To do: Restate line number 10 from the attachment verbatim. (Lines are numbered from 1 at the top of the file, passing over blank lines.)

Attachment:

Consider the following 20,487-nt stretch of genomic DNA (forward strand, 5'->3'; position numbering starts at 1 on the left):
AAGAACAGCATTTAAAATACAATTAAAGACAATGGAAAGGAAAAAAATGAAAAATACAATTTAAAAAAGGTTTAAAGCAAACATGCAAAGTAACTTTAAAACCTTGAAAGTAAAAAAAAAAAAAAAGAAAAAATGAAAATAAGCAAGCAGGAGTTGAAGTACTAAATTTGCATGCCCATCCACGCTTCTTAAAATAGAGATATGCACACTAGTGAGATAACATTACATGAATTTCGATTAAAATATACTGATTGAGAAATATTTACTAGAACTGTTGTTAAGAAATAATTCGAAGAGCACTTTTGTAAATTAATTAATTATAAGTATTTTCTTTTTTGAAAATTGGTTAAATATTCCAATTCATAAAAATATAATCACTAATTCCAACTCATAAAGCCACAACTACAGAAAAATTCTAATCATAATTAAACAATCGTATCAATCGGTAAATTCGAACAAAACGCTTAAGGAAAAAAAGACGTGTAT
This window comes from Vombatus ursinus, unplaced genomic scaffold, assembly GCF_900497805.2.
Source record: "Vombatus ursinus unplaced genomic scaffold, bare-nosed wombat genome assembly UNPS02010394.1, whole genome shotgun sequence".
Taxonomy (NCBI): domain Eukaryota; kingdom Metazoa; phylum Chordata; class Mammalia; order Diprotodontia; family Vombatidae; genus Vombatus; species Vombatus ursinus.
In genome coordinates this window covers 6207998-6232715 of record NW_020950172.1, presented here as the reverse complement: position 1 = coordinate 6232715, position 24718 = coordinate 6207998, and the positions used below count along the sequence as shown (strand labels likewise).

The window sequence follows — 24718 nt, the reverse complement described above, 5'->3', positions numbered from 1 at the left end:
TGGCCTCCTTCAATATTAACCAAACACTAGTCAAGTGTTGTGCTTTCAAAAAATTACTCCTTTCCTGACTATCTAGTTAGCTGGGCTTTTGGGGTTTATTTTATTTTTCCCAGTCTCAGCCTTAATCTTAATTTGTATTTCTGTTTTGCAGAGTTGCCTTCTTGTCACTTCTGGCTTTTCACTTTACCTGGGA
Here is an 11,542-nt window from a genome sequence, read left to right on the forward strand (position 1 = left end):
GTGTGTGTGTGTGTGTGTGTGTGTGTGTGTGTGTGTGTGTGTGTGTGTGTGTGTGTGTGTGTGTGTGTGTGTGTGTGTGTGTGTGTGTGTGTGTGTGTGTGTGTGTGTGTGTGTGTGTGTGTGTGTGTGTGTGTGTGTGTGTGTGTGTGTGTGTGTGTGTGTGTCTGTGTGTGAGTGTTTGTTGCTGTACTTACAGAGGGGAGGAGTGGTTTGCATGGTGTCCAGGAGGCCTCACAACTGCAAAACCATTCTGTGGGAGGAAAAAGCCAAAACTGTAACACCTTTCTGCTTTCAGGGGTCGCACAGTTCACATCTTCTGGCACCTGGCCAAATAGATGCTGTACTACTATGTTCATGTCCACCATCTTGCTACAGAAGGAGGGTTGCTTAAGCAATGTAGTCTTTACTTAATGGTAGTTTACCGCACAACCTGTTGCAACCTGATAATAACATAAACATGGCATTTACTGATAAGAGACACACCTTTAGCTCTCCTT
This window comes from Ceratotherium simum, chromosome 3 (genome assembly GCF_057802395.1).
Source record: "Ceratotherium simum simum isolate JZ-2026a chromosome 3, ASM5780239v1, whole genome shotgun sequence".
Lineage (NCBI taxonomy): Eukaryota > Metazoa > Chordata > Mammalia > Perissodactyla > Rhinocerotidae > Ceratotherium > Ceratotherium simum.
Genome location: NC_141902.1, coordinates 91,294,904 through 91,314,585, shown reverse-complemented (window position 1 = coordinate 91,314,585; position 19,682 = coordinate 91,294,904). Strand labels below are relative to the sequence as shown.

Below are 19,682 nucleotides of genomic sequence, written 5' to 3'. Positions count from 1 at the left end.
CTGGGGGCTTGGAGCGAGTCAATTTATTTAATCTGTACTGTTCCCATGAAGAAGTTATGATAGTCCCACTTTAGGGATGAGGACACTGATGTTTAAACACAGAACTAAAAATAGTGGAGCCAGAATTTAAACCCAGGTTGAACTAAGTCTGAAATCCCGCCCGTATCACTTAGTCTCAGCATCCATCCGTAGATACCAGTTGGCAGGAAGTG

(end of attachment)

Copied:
GTGTGTGTGTGTGTGTGTGTGTGTGTGTGTGTGTGTGTGTGTGTGTGTGTGTGTGTGTGTGTGTGTGTGTGTGTGTGTGTGTGTGTGTGTGTGTGTGTGTGTGTGTGTGTGTGTGTGTGTGTGTGTGTGTGTGTGTGTGTGTGTGTGTGTGTGTGTGTGTGTGTCTGTGTGTGAGTGTTTGTTGCTGTACTTACAGAGGGGAGGAGTGGTTTGCATGGTGTCCAGGAGGCCTCACAACTGCAAAACCATTCTGTGGGAGGAAAAAGCCAAAACTGTAACACCTTTCTGCTTTCAGGGGTCGCACAGTTCACATCTTCTGGCACCTGGCCAAATAGATGCTGTACTACTATGTTCATGTCCACCATCTTGCTACAGAAGGAGGGTTGCTTAAGCAATGTAGTCTTTACTTAATGGTAGTTTACCGCACAACCTGTTGCAACCTGATAATAACATAAACATGGCATTTACTGATAAGAGACACACCTTTAGCTCTCCTT